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or as two- or three-dimensional images with color variations (different colors or shading). A line plot of a single P. stutzeri KC bacterium is shown in Figure 16.1a. The image was taken using tapping mode in air of a bacterium originally prepared in MOPS buffer; the cell was covalently bound to the surface to prevent it from moving during imaging. The tapping of the tip was driven by a piezo at a set frequency, but as the tip contacted the surface, it shifted out of phase with the driving frequency. This phase shift was monitored and graphed as shown in Figure 16.1b (phase image) for the same bacterium. Changes in the phase shift indicate differences in the chemical and physical properties of the surface, making it easier to distinguish the boundaries of the bacterium (a soft surface) from the hard glass surface. The phase image also provides evidence of heterogeneity of structure of the bacterial surface itself.

The height and elasticity of bacteria can introduce artifacts in the images produced with the AFM.19 Shown in Figure 16.2 is a false-color image of a single E. coli cell (strain D21, fixed with 2.5% glutaraldehyde) obtained using tapping mode (Figure 16.2a) along with the corresponding phase image (Figure 16.2b). The cells in this image were anchored to the surface with PEI and imaged in 100 mM NaCl and 1 mM Tris buffer. It looks as if there is material that is adjacent to the bacterium (upper right of Figure 16.2a) that could represent material pulled off the cell or attached to the cell. However, the apparent presence of that material is an imaging artifact. The

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FIGURE 16.2 (Color Figure 16.2 appears following page 236.) A single E. coli (strainD21) imaged in water that apparently shows some "material" off to the right side of the bacterium: (a) false color height image and (b) phase image. (c) Imaging the bacterium under air reduces the height of the cell, and the absence of any "material" off to the right side of the cell indicates that the "material" is an imaging artifact. (Adapted from figure 2 and figure 4 in Velegol et al., Langmuir, 19, 851-857, 2003. With permission.)

height of the bacterium is large enough that the side of the pyramid-shaped tip, which is angled ~10° from the surface, hits the side of the cell making it appear as if there is some material that the bottom of the tip is hitting. The key factors in identifying the material as an artifact are that the material appears on only one side of the cell (it has a ~30° offset to the horizontal line during rastering of the tip across the surface), and that the location of the material relative to the cell and tip orientation is always on the same side.18 When the water was removed for imaging, the cell dried and the height of the cell decreased due to desiccation of the bacterium, and the artifact disappeared (Figure 16.2c).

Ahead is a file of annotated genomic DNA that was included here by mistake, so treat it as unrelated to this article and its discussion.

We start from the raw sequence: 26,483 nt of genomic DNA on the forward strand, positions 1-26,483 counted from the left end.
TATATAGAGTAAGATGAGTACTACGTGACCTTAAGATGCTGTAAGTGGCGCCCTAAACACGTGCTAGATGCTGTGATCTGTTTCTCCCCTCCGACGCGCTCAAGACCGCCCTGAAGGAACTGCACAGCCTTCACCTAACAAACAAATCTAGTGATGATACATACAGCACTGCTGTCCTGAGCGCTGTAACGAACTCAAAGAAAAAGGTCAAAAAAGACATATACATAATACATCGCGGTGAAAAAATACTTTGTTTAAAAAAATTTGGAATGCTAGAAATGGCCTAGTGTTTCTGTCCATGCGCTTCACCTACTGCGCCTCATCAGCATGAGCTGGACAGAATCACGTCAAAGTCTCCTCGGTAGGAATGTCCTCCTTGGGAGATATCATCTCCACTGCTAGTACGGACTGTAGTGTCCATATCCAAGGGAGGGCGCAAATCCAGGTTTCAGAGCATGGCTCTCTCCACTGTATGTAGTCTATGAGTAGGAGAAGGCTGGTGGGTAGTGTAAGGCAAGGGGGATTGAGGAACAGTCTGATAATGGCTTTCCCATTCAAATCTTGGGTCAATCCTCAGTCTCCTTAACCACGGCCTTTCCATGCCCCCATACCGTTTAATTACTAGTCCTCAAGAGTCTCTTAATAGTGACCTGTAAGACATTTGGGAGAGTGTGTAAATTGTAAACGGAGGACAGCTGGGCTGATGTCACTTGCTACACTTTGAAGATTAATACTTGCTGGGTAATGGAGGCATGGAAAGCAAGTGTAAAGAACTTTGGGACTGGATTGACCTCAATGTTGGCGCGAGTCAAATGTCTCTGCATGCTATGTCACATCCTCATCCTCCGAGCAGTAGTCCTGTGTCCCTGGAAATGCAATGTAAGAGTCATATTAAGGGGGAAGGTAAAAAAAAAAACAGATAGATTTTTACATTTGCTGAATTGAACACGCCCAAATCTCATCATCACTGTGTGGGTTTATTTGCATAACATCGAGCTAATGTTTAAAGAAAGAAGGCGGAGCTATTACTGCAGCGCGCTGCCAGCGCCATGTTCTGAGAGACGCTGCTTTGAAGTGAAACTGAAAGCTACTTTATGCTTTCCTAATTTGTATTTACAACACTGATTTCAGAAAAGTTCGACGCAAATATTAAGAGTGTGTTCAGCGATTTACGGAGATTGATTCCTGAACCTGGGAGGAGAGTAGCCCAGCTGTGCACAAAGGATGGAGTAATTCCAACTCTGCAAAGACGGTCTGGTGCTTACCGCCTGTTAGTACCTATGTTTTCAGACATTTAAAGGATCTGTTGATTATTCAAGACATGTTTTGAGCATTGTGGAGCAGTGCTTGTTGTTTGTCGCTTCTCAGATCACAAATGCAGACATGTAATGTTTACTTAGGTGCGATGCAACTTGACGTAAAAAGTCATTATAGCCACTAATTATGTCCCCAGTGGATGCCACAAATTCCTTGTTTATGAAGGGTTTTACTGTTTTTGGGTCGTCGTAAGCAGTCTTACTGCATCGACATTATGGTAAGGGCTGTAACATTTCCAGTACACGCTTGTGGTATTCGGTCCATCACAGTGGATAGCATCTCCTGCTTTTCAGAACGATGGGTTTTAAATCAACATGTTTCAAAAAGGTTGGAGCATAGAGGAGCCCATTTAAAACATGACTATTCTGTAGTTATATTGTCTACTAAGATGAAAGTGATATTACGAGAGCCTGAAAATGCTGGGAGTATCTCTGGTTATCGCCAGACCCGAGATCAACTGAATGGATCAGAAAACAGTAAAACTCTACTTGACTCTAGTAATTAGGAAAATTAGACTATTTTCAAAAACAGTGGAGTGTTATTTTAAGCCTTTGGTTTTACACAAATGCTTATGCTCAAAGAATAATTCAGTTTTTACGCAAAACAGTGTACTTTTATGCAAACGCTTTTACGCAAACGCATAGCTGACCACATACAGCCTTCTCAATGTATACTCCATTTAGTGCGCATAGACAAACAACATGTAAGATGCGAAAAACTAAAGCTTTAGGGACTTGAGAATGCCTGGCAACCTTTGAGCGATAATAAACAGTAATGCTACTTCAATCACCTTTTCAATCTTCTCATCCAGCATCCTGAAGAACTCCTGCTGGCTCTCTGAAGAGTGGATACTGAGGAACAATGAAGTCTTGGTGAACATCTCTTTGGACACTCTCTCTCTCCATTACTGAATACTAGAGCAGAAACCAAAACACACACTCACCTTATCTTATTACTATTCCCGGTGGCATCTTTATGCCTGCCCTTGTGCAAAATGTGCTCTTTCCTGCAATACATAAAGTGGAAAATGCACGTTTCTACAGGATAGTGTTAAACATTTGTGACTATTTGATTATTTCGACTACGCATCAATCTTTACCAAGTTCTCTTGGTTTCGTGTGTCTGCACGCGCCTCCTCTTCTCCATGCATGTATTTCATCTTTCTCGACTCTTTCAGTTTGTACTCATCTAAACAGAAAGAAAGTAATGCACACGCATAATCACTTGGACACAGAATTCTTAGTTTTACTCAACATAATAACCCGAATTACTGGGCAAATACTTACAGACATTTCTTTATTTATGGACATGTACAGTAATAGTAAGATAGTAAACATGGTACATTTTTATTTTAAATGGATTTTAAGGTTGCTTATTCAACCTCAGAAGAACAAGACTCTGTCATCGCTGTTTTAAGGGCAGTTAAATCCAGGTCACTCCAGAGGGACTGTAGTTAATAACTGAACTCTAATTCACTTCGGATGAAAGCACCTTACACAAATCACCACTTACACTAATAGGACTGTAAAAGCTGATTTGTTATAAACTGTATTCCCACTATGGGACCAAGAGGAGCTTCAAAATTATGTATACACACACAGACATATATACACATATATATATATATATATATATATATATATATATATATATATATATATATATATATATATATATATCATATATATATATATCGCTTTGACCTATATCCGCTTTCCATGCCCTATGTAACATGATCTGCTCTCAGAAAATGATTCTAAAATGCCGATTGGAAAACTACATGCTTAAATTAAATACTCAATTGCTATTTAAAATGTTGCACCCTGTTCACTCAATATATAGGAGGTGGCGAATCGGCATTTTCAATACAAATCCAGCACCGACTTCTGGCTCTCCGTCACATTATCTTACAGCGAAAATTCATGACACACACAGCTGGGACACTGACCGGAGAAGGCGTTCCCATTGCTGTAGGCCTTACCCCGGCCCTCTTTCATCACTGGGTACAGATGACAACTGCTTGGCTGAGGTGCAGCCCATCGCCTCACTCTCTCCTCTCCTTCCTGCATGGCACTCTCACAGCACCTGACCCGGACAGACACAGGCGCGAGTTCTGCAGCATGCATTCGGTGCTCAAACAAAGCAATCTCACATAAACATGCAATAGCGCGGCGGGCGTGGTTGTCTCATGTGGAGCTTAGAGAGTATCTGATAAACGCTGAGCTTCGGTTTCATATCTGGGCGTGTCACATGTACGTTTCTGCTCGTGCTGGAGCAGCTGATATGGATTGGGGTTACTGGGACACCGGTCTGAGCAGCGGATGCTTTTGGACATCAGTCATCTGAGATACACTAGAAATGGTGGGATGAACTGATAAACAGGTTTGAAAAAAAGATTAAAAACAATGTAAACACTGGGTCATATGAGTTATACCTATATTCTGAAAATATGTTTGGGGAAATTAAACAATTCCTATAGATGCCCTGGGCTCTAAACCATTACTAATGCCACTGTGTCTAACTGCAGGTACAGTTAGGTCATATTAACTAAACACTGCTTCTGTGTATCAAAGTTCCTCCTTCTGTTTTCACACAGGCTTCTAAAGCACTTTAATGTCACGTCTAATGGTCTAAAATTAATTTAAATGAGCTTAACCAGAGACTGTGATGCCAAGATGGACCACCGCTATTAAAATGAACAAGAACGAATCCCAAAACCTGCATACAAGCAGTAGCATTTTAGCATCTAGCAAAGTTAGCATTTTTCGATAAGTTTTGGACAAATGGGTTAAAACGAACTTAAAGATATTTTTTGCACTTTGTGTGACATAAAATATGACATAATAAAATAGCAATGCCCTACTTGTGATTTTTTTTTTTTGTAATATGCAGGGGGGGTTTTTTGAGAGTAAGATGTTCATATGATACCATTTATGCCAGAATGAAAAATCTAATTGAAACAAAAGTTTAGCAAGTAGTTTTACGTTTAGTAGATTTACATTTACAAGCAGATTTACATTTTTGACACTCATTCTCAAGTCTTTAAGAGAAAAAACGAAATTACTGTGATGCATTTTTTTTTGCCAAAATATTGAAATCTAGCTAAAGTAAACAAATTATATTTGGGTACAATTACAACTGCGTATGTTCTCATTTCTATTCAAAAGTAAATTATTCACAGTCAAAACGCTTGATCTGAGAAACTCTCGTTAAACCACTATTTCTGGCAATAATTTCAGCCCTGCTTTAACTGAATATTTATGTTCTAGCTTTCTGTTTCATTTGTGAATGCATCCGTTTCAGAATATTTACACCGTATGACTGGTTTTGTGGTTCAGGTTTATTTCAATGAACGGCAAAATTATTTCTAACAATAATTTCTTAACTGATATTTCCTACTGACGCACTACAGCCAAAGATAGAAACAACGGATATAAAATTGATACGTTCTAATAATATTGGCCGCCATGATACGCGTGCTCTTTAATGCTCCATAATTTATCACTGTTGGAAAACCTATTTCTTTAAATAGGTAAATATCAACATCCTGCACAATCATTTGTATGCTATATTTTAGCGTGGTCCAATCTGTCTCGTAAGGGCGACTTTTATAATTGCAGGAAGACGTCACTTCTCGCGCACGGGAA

16.3.2 Surface Roughness

When particles attach to surfaces, the properties of both the particles and the surfaces will be important. Chemical factors such as surface hydrophobicity and energy are known to be important, but physical factors such as roughness can also be important. Shellenberger and Logan20 examined the attachment of inorganic colloids (latex microspheres) and bacteria to two surfaces (glass beads) having different average roughnesses. One surface had an average roughness of 15 ± 2 nm, as measured by contact mode AFM, while the other surface had a roughness of 38 ± 4 nm. The rougher surface, shown in Figure 16.3, has many large asperities that served to interact with the surface of the bacteria and other particles. These asperities reached heights

Digital Instruments ManoScope Scan size 30.00 ^m

Scan rate 1.001 Hz

Number of samples 256

Image date Height

Data scale 500.0 nm

Digital Instruments ManoScope Scan size 30.00 ^m

Scan rate 1.001 Hz

Number of samples 256

Image date Height

Data scale 500.0 nm

FIGURE 16.3 The surface of a glass bead roughened using chromic acid shows asperities on the glass surface that average 38 ± 4 nm and can reach over 50 nm. (From Shellenberger and Logan, Environ. Sci. Technol., 36, 184-189, 2002. With permission.)

of over 50 nm and therefore extended well outside the conventional electrostatic repulsion layer of colloids and larger particles. The researchers found that attachment of bacteria and latex microspheres was greater to the rougher surface than to the smoother surface. The extent that surface roughness is important to adhesion efficiencies between different types of biological and inorganic particles in marine systems is an issue that should be further explored.

16.3.3 Interaction Forces

One of the most interesting aspects of probing surfaces with AFM is the ability to measure interaction forces between the AFM tip (or a colloid on the tip) and a surface or particle. Camesano and Logan21 examined the interaction between a silicon nitride (SiN4) tip and individual cells of P. putida KT2442. During the approach of the tip to the surface, they observed repulsion of the tip by the bacterial surface at pHs ranging from 2.2 to 8.7 (Figure 16.4a). The magnitude of the force measured at

Tip-to-sample distance (nm)

Tip-to-sample distance (nm)

FIGURE 16.4 Force curves obtained on individual bacteria of P. putida strain KT2442 in water at different pH values: (a) approach curves and (b) retraction curves. (Adapted from Camesano and Logan, Environ. Sci. Technol., 34, 3354-3362, 2000. With permission.)

Tip-to-sample distance (nm)

FIGURE 16.4 Force curves obtained on individual bacteria of P. putida strain KT2442 in water at different pH values: (a) approach curves and (b) retraction curves. (Adapted from Camesano and Logan, Environ. Sci. Technol., 34, 3354-3362, 2000. With permission.)